Due to their acceptance of new media and easy access to information through social media, young Chinese have a growing awareness of global forest destruction and are willing to make ecologically sensitive consumer choices. The concept that forests are hugely valuable in mitigating and adapting to a changing climate is also easy for young people to understand, even though they may have limited knowledge of international agreements such as the New York Declaration on Forests, Amsterdam Declaration on Deforestation, REDD and Forest Law Enforcement, and Governance and Trade (FLEGT).

Chinese media coverage of forest loss and deforestation has a clear distinction on domestic forests and those in other countries. News on deforestation in other countries is mostly from translated articles from international media outlets or news feeds from global environmental groups. Chinese language articles on rainforest destruction in Central Africa, Indonesia and South America tend to be more of a global picture and reflect journalistic perspectives of Western media. China’s media reporting on domestic forest loss has been mostly on specific local cases of forest destruction and illegal logging.

Another difference is the source information for these news stories. Much deforestation news in other parts of the world comes from actual experience or witnesses, news releases of researching findings or interviews with reputable institutions. Coverage of forest loss in China has been mostly from government channels, such as local forest departments who sought to publicize their successful law enforcement actions.

This practice leads to a phenomenon that media coverage of deforestation outside China tends to expose the deforestation crisis and indicate the urgency of the problem; while coverage of forest loss domestically often emphasizes government action in tackling forest crime. In other words, China’s focus on its own forests is still on law enforcement; while coverage of forests abroad has increasingly shifted to large scale deforestation, reflecting the world’s trend of linking it with climate change.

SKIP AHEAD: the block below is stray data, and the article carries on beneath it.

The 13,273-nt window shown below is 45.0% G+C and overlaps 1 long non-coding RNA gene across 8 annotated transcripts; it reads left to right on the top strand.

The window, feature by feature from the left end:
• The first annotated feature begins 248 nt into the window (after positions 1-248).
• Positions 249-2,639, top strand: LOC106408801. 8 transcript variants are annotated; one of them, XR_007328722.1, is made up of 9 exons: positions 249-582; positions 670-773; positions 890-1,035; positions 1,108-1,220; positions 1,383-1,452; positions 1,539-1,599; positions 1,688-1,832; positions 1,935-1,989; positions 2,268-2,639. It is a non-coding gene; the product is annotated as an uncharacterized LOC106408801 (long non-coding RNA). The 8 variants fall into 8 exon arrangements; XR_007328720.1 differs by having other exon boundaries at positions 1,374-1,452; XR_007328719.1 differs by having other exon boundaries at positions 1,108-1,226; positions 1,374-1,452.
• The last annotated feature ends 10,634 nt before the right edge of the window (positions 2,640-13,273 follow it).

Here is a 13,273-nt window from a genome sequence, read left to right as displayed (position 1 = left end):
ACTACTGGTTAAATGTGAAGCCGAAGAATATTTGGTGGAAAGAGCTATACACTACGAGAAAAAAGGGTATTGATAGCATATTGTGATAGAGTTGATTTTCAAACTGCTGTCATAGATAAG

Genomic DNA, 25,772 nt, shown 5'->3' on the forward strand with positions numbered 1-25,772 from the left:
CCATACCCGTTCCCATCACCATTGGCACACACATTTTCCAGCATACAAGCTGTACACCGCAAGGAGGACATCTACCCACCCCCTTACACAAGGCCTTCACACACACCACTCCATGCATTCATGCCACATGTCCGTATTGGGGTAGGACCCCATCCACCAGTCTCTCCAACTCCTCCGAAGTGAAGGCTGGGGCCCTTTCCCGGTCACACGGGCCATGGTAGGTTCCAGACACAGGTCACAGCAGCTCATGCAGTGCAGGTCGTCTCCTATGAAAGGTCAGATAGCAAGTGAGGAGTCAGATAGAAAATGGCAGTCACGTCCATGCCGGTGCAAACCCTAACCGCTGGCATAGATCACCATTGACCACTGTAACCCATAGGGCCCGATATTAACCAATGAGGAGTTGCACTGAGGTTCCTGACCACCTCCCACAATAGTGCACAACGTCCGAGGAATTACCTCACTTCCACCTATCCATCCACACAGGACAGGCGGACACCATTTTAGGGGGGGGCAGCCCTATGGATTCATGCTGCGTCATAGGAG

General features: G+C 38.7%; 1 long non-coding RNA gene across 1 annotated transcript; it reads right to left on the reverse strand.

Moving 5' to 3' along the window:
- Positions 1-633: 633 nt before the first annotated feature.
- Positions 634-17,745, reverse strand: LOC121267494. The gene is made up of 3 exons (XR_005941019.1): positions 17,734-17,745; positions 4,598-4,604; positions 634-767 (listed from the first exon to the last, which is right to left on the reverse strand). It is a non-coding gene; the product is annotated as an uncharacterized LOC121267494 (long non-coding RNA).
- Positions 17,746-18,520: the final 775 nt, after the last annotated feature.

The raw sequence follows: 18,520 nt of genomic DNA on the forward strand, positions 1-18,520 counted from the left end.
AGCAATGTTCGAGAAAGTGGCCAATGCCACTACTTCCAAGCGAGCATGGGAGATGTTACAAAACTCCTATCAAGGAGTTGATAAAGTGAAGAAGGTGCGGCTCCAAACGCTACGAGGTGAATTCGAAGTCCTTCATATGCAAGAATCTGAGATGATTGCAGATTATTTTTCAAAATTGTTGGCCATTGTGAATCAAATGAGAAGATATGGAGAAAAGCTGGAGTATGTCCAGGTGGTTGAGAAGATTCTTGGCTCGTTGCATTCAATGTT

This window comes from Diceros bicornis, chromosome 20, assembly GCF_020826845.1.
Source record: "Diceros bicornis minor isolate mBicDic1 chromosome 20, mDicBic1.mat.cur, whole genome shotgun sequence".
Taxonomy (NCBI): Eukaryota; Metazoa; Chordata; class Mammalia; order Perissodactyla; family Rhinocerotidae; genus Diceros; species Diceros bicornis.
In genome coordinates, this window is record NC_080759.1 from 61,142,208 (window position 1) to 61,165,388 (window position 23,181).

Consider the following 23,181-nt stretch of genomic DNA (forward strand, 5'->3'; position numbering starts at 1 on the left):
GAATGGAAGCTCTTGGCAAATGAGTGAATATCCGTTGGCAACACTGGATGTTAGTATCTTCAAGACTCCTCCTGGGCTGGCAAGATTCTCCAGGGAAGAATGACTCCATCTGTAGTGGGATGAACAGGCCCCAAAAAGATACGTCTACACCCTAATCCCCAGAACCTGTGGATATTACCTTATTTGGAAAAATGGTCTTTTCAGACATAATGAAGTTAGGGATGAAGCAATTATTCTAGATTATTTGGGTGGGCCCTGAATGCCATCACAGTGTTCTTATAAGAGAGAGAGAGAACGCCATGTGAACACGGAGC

Reframing Chinese media on deforestation and rainforest conservation

Given China’s role in deforestation in many countries, it is vital to inform the Chinese public and decision makers about the grave reality of forest destruction happening outside China.

Not only is there a need for Chinese media to introduce forest issues using the lens of connectivity — that global deforestation and climate change have a huge impact on China and its economic sustainability, but also there is a need for presenting China’s undeniable global responsibility in ensuring sound global environmental governance and protection of forest-dependent communities.

Chinese media should be encouraged to discuss and debate solutions to the climate crisis. Conservation groups should help to ensure forests are better considered in climate strategies. Thus understanding that natural forests are critical for climate change mitigation and adaptation should be strengthened and popularized to and by Chinese media.

In the meantime, a wide range of environmental services forests provide, like water cycles and biodiversity, together with their cultural and economic value, should be publicized and enriched through Chinese media to raise knowledge and awareness, thus building public support for conservation.

Environmental groups, through their own publications and websites, and also via Chinese media, should try to introduce a more nuanced understanding of the environmental, economic and social value of forests. Maintaining focus on the full range of these values will be crucial in supporting the development of policy measures for forests that are both effective and equitable.